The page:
Welcome to the potting shed!

Welcome to the potting shed!


Beautiful hydrangea standard trees in full bloom.

Beautiful hydrangea standard trees in full bloom.


 Meet our flock of silkies, bantams, wyndottes and red chicks!


We are located at 21501 Leitersburg-Smithsburg Rd., Hagerstown, Maryland. Open Monday through Saturday 10-4 and Sundays by appointment or chance.

Terrarium Gardening


DSCN7865Miniature gardening is a wonderful project for any plant enthusiast and creating an interesting terrarium can be an easy way to start. Did you know that originally terrariums were invented as a way of transporting living plants from far away lands? Traveling by ship often took months or years and terrariums were used to bring rare and exotic plants back home. It has been documented that Captain Cook and Captain Bligh brought home plants in glass containers! Who knew?! While not without care a terrarium becomes a microcosm of nature. Deciding which type of plants to use is the fun part. Choose either moisture loving plants, like ferns or dry cacti and succulents, but don’t mix the two. I also have found that if you choose sedums it is better not to cover the containers as it becomes too wet and the plants wither away. Most terrariums need a few hours of sun light outside or in a sunny area indoors. More sunlight is needed if you use cacti and succulents. I’ve had my terrariums outside all summer under a porch roof and they are thriving.We have used an assortment of moisture loving plants in our terrariums and conservatories. Choose a roomy glass vessel or bottle. 293294Add some charcoal chips at bottom to keep your growing medium smelling fresh and add a few inches of potting soil. If making a desertscape use a sandy soil mix. I especially like all types of small ferns, like the maiden fern, dwarf parlor palm, cadieri and P. “Moon Valley”, hypoestes, babies tears and moss. Water only occasionally when soil dries out, about once every week or two. Any glass jar will work just make sure it is big enough for growth. I’ve used mason jars, compotes, fish tanks, and apothecary jars successfully. Open the lids once in a while to let in fresh air.  Enjoy your mini world of plants.240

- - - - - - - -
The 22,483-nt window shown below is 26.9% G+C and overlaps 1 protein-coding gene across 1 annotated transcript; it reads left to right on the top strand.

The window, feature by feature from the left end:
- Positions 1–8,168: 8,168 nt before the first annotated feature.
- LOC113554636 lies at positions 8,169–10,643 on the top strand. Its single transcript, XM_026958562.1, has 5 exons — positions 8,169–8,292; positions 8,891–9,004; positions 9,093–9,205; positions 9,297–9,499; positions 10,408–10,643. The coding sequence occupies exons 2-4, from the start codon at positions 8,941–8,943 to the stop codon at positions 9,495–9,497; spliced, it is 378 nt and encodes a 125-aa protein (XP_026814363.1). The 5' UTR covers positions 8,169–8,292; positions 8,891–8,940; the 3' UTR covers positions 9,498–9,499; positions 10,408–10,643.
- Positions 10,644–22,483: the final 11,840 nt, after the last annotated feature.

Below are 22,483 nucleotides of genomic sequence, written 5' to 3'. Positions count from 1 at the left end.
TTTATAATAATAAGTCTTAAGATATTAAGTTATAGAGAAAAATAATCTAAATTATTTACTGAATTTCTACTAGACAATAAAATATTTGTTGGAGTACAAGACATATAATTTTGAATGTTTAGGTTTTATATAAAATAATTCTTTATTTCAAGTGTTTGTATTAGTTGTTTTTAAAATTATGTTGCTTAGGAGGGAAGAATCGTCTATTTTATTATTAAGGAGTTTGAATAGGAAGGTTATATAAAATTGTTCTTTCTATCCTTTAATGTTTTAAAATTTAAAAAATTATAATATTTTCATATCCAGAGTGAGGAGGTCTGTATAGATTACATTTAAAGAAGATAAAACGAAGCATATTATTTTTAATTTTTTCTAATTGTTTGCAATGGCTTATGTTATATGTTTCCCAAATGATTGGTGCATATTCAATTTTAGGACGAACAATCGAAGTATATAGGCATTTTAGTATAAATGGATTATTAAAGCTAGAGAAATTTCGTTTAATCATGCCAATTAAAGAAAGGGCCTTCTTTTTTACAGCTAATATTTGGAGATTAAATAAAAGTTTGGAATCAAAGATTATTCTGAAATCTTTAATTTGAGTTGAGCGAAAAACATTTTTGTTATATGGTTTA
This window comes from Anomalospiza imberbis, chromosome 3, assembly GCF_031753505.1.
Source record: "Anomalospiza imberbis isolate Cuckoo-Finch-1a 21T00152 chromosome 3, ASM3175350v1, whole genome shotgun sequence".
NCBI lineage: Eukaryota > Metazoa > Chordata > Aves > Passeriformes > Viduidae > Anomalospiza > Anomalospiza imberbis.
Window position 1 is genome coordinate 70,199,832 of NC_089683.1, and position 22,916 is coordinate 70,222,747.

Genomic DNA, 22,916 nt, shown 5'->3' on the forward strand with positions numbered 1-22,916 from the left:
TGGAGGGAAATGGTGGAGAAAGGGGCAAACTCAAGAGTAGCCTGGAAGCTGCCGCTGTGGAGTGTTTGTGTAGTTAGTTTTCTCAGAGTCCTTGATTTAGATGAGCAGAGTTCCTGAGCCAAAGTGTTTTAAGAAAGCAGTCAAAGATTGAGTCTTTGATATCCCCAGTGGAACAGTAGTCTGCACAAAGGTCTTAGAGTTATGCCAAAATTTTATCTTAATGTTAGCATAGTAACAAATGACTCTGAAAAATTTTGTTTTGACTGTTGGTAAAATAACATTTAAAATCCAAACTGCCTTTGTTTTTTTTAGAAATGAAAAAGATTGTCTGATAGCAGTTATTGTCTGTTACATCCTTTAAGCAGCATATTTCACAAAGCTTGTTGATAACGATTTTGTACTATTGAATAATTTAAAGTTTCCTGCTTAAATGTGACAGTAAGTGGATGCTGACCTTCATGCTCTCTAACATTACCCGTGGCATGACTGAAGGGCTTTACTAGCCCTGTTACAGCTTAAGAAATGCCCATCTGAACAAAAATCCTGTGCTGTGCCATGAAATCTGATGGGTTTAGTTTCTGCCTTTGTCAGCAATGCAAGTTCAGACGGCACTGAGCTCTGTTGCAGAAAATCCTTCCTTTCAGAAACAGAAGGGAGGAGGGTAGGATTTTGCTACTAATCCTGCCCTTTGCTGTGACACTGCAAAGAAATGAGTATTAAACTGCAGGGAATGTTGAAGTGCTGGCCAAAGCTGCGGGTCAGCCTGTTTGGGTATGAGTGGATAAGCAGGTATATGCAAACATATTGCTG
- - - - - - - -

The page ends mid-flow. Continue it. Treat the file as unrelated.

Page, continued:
Spring at The Antique Garden


Spring at The Antique Gardenforsethia 010004006008009johns camera 478004007464


The lily pads in the pond are huge this year with lots of blooms.  These hearty lilies come back every year and are not planted in the pond but sit in their submerged large pots.013

This is an “Endless Summer” trademark hydrangea plant.  Perfected, these plants bloom all summer. Above notice the pink flowers which can turn blue depending on your soil conditions.  I’ve fertilized it with an acid loving food and hopefully this will bring out the blue.012